Michael Do, Taylor Institute for Teaching and Learning
Jan. 18, 2018
2018-19 University of Calgary Teaching and Learning Grants open to proposals
Ilyan Ferrer, Jessica Shaw and Liza Lorenzetti from the Faculty of Social Work and recipients of a 2017-2018 University of Calgary Teaching and Learning Grant, are developing a project to introduce podcasting as a tool for teaching and learning. Jessica Shaw argues that while podcasting has been used as a pedagogical tool before, this project differs by giving students the opportunity to develop their own podcasts for educating their peers.
“The collaborative process of developing the podcasts with community members, and the way that the student projects will be used as pedagogical tools for other students, emphasizes the value that we (the instructors) place on shared knowledge-building with community,” she says.
Ilyan Ferrer makes note of the project’s possibilities for individual students while also foregrounding its collaborative element. “We ask students to be creators of their own content, and through this process, encourage students to apply social work theories, anti-oppressive community work, and key technical skills,” he reflects. “We see potential in using this creative and technical medium to develop social work skills (through research, interviewing, and application of ethical practice). This grant also allows students to build connections within the University of Calgary (such as CJSW), and our local Calgary community.”
- Photo below: Recipients of a 2017-2018 University of Calgary Teaching and Learning Grant, front from left, Jessica Shaw, Ilyan Ferrer and Liza Lorenzetti, and back from left, Karyn Jackson, Taylor Johnson and Emy Ulloa from the Faculty of Social Work are developing a project introducing podcasting as a teaching and learning tool. Photos by Michael Do, Taylor Institute for Teaching and Learning
Werklund School of Education grant recipients experiment with late bank systems to combat student stress
For their grant, Meadow Schroeder and Erica Makarenko from the Werklund School of Education have worked together to incorporate a “late bank” system into two blended educational psychology courses. This system aims to combat student stress resulting from competing timeline demands — the term “late bank” describes a policy that allows students to “save” five days to use for one of two assignments. Students have permission to choose when to use their late bank days to avoid late penalties.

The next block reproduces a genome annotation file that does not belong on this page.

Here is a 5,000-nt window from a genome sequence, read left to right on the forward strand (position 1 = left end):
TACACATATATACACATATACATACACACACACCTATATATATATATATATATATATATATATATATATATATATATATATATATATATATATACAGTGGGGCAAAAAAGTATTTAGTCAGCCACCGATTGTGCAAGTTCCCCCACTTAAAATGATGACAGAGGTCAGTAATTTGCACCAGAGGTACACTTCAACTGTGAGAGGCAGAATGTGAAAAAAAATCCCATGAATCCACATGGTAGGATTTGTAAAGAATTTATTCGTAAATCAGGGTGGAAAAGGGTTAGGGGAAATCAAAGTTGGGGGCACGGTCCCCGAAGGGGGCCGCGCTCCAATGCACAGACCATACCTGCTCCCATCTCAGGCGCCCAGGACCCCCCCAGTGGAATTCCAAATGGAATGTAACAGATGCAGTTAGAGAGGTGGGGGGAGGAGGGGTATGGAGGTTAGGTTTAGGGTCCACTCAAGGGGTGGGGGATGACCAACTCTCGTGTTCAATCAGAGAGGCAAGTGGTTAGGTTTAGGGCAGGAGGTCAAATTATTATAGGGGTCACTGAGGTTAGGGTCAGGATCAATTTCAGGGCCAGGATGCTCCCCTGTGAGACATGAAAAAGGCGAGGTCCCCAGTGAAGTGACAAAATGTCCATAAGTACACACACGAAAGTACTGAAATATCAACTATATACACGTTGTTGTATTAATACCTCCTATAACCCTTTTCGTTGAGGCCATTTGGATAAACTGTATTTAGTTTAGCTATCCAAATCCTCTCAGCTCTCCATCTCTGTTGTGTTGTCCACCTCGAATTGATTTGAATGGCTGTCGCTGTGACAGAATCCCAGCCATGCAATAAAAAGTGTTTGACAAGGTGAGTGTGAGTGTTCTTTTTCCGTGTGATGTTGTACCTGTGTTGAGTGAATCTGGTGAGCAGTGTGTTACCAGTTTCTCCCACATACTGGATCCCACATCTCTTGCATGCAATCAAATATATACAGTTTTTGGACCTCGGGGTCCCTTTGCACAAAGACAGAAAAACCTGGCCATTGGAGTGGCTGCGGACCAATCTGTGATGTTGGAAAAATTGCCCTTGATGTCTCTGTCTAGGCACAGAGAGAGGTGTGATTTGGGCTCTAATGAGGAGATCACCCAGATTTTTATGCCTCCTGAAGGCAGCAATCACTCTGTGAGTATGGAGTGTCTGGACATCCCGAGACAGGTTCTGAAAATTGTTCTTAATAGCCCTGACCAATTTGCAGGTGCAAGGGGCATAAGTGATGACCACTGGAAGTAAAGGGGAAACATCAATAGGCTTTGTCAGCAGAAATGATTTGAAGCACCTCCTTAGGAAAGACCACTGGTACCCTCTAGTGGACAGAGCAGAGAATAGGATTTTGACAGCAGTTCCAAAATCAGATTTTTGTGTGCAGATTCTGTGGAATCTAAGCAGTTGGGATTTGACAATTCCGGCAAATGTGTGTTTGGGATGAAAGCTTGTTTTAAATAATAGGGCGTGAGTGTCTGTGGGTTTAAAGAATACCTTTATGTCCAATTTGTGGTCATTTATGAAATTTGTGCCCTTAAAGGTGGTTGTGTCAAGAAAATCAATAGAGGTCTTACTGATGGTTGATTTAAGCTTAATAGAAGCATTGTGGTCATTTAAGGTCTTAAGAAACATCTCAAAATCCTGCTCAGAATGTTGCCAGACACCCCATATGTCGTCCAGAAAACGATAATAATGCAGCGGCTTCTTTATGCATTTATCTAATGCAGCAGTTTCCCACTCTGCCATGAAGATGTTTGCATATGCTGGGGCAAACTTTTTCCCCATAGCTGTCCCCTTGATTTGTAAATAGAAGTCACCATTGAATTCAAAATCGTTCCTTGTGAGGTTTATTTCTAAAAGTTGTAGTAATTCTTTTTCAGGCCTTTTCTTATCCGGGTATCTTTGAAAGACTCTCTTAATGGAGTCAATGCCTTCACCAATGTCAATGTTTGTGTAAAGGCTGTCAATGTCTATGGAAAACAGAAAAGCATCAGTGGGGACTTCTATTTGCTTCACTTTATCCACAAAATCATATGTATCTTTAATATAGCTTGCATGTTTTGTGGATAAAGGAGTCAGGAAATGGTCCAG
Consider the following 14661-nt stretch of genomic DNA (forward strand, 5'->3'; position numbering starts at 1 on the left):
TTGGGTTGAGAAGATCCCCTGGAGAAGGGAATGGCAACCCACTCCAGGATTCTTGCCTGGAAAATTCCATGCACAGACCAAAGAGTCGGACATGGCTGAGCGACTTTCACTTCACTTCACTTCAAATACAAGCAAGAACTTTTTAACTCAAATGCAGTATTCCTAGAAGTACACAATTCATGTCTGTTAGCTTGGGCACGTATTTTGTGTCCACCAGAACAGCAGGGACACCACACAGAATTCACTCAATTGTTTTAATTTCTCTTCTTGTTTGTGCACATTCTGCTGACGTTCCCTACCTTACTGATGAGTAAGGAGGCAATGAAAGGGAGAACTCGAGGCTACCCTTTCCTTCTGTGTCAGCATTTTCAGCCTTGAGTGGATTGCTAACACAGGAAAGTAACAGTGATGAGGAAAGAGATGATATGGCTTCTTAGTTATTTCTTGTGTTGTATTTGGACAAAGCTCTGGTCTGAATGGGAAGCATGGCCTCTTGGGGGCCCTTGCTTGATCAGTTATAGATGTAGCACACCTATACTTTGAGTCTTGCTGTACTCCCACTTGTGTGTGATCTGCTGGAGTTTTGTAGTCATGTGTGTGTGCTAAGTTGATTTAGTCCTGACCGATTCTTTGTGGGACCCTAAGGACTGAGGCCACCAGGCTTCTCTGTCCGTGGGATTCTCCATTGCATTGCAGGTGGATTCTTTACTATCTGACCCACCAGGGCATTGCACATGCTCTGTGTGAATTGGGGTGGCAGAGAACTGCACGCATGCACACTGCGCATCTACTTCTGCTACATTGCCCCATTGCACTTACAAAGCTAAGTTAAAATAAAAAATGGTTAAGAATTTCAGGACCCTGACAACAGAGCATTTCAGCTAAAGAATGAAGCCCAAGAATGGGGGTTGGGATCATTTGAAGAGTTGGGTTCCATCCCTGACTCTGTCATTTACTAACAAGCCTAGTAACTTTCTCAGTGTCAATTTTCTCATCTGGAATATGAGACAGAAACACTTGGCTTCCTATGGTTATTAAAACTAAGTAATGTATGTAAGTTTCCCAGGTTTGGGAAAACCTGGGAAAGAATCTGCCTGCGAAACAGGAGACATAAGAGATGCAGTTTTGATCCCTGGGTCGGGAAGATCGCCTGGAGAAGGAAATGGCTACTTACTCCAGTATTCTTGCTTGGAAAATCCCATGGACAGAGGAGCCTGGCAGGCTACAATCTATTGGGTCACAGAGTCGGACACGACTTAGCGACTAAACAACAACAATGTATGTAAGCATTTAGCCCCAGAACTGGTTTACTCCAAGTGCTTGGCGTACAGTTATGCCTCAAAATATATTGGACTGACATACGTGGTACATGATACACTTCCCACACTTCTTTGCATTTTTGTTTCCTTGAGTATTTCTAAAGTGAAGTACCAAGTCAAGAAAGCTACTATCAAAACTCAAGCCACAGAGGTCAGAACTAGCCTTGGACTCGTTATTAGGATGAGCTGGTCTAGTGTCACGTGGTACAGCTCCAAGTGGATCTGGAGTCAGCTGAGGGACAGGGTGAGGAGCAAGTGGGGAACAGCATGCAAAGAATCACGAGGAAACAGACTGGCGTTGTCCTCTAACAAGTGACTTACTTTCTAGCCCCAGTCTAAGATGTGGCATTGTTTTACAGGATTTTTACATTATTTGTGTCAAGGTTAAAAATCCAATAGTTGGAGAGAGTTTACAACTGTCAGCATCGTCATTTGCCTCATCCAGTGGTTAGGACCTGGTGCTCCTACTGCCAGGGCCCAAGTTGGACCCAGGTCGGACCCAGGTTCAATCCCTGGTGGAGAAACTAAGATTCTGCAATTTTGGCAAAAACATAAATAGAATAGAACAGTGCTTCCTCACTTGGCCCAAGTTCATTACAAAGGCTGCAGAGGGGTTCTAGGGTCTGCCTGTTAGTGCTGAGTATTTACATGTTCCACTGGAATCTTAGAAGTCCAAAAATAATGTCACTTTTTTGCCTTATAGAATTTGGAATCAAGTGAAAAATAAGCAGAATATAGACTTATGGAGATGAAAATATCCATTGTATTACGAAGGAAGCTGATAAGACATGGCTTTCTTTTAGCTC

“A common stressor for students is managing multiple courses per semester and the specific demands of each,” Meadow Schroeder says. “Students enrolled in distance or professional learning programs often are engaged in coursework on top of full-time or part-time employment.”
Teaching and learning grant projects emphasize community impact
While the podcasting and late bank projects differ in their applications and contexts, both grant groups see possibility within their projects for impact across campus, and beyond.
Liza Lorenzetti reflects on the unique potential inherent to podcasting in a teaching and learning context. “Students are invited to explicitly adopt a public lens — and a public voice vis-à-vis important social issues," she says. "Using podcasting as a medium, students move beyond the comfort of the classroom to collaborate with community members whose voices and experiences may challenge assumptions. By applying social work theory through ethical and collaborative practice with local community groups, we anticipate that students will create podcasts that will be both useful to the community and also bring broader awareness to key social issues.”
Meadow Schroeder sees exciting possibilities for broader implementation of the late bank system. “If successful, this could be seen as a simple strategy that is easily adopted by other instructors to improve the overall student experience and decrease instances of stress and anxiety around task completion, as well as to ultimately increase students’ perceived sense of self-efficacy and academic achievement,” she says.
There are three types of University of Calgary Teaching and Learning Grants:
- Practice Grants: Pursuit of professional learning to change teaching practice. Up to $7,500 for one-year projects.
- Lesson Study Grants: Team-based studies of a single lesson, carefully developed to promote a significant learning goal. Up to $7,500 per year, to a maximum of $15,000.
- Scholarship of Teaching and Learning Grants: Formal, evidence-based inquiries to better understand or improve student learning. Individual: up to $10,000 per year, to a maximum of $20,000. Collaborative: up to $20,000 per year, to a maximum of $40,000.
Deadline for proposals is Feb. 7, 2018
A final drop-in consultation session will be held on Thursday, Feb. 1, 1 to 2:30 p.m. For full program details, visit the webpage on the Taylor Institute for Teaching and Learning website.